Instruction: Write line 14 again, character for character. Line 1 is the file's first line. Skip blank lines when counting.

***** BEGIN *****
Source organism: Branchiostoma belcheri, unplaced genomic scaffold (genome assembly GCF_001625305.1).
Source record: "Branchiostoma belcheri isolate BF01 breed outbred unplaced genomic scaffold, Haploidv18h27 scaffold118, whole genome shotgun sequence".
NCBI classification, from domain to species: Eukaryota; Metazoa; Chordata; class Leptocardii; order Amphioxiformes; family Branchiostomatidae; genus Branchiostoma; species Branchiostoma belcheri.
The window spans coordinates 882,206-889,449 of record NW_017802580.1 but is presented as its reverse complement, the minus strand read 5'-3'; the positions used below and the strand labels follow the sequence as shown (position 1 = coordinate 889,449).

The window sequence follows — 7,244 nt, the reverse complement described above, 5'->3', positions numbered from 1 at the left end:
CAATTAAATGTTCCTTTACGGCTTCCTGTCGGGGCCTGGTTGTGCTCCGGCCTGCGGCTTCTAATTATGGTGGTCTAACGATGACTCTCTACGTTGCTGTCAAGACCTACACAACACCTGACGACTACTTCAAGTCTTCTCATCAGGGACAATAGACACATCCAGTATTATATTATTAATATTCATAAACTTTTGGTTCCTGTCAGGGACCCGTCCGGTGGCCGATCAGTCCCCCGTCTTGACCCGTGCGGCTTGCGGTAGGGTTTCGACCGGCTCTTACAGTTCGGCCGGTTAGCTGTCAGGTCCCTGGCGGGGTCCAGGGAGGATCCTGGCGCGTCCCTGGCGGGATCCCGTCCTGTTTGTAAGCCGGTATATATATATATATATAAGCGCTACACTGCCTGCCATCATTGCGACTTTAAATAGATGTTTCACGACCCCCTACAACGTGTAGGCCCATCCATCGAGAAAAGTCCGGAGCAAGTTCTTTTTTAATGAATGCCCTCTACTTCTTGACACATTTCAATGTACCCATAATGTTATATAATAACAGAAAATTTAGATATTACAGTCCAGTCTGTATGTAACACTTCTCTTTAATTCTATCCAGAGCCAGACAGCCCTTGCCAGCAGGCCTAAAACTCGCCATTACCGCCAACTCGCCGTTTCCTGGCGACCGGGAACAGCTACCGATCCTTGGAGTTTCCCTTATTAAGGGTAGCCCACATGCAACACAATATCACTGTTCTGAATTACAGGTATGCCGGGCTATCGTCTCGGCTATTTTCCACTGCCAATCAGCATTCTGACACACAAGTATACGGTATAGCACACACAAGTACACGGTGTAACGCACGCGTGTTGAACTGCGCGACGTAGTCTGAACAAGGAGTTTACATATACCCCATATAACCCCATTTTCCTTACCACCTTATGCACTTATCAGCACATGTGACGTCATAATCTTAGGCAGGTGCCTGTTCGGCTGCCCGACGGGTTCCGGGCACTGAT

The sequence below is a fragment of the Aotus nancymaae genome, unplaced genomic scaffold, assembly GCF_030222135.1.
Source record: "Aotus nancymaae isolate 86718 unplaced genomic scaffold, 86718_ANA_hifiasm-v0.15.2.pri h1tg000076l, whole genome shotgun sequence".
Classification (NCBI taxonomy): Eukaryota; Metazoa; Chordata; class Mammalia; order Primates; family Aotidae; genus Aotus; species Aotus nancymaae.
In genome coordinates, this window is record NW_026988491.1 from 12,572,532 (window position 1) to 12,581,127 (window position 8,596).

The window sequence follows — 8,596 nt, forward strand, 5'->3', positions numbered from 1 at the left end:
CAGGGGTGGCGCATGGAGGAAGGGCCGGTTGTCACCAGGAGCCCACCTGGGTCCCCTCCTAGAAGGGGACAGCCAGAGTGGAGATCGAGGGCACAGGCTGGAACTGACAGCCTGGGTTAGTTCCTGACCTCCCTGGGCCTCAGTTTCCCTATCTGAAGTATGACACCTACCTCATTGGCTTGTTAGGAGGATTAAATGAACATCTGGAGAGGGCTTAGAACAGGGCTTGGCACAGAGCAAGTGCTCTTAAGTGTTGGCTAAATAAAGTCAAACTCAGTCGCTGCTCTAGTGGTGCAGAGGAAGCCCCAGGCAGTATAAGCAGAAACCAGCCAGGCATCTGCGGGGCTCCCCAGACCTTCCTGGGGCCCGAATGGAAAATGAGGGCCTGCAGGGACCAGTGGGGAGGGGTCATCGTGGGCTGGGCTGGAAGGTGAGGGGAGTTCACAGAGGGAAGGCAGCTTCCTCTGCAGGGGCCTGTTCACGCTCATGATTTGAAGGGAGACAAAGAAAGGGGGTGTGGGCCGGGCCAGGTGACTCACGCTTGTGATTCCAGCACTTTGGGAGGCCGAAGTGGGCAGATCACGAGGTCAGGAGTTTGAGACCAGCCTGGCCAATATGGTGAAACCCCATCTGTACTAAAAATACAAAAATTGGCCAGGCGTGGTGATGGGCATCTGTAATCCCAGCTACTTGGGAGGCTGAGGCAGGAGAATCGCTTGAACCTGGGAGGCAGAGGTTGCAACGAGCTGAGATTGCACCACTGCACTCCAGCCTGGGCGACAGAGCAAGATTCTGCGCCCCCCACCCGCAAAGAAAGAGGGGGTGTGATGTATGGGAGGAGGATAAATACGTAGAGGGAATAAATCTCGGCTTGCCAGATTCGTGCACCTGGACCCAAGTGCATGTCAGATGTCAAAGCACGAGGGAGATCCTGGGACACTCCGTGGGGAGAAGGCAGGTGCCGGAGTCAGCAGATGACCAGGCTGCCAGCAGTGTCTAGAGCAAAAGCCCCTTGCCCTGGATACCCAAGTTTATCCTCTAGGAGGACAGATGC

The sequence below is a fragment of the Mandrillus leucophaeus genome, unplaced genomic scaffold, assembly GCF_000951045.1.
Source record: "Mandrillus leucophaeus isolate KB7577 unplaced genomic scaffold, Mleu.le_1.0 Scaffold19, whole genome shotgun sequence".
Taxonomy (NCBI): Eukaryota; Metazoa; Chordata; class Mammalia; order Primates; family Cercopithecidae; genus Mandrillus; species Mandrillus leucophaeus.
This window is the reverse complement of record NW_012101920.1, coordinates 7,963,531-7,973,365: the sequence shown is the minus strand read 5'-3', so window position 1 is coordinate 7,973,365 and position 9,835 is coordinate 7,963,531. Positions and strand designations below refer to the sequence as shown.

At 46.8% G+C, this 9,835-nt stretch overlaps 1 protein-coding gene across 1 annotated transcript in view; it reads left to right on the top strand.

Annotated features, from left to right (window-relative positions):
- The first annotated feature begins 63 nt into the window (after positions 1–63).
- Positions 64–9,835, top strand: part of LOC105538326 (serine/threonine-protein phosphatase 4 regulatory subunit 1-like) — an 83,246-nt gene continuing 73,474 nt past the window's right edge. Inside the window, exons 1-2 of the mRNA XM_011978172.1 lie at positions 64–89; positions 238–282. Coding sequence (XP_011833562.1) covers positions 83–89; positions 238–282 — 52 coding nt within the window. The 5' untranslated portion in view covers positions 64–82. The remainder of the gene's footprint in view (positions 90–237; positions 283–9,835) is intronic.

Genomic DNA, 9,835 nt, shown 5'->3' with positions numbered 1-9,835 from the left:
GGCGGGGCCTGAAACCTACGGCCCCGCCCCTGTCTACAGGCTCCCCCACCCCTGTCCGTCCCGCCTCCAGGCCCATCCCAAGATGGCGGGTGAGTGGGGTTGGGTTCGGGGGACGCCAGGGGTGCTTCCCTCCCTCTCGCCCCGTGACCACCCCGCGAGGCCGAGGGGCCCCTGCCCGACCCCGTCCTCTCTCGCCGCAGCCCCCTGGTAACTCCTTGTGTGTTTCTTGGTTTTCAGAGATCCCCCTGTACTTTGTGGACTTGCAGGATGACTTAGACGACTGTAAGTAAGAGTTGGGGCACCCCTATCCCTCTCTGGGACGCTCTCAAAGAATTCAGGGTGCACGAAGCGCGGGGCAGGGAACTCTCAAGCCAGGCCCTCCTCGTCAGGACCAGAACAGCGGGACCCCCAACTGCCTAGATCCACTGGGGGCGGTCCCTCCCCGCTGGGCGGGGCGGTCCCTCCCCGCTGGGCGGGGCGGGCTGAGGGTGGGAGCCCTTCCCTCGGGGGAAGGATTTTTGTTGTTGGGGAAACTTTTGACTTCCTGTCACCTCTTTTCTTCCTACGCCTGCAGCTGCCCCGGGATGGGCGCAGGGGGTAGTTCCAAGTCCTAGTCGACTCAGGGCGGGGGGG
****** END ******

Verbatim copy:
Source record: "Mandrillus leucophaeus isolate KB7577 unplaced genomic scaffold, Mleu.le_1.0 Scaffold19, whole genome shotgun sequence".